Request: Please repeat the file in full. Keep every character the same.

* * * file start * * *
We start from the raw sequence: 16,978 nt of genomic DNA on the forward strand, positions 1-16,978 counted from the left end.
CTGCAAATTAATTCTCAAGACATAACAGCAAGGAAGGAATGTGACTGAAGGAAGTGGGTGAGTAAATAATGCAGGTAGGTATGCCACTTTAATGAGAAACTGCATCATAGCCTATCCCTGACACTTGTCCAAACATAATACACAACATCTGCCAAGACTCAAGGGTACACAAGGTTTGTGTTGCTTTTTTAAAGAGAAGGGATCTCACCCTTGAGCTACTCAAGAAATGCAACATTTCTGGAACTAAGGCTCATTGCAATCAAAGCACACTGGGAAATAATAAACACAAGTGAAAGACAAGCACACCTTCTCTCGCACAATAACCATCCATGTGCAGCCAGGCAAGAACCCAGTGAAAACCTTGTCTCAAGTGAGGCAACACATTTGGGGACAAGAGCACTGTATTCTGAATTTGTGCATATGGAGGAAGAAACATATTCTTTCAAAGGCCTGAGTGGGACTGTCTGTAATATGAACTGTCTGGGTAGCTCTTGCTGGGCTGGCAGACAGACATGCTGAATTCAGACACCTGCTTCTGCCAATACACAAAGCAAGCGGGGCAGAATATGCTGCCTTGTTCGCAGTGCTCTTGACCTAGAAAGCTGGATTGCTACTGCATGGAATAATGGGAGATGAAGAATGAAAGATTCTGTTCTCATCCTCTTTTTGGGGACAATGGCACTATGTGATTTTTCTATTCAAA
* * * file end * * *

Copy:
We start from the raw sequence: 16,978 nt of genomic DNA on the forward strand, positions 1-16,978 counted from the left end.
CTGCAAATTAATTCTCAAGACATAACAGCAAGGAAGGAATGTGACTGAAGGAAGTGGGTGAGTAAATAATGCAGGTAGGTATGCCACTTTAATGAGAAACTGCATCATAGCCTATCCCTGACACTTGTCCAAACATAATACACAACATCTGCCAAGACTCAAGGGTACACAAGGTTTGTGTTGCTTTTTTAAAGAGAAGGGATCTCACCCTTGAGCTACTCAAGAAATGCAACATTTCTGGAACTAAGGCTCATTGCAATCAAAGCACACTGGGAAATAATAAACACAAGTGAAAGACAAGCACACCTTCTCTCGCACAATAACCATCCATGTGCAGCCAGGCAAGAACCCAGTGAAAACCTTGTCTCAAGTGAGGCAACACATTTGGGGACAAGAGCACTGTATTCTGAATTTGTGCATATGGAGGAAGAAACATATTCTTTCAAAGGCCTGAGTGGGACTGTCTGTAATATGAACTGTCTGGGTAGCTCTTGCTGGGCTGGCAGACAGACATGCTGAATTCAGACACCTGCTTCTGCCAATACACAAAGCAAGCGGGGCAGAATATGCTGCCTTGTTCGCAGTGCTCTTGACCTAGAAAGCTGGATTGCTACTGCATGGAATAATGGGAGATGAAGAATGAAAGATTCTGTTCTCATCCTCTTTTTGGGGACAATGGCACTATGTGATTTTTCTATTCAAA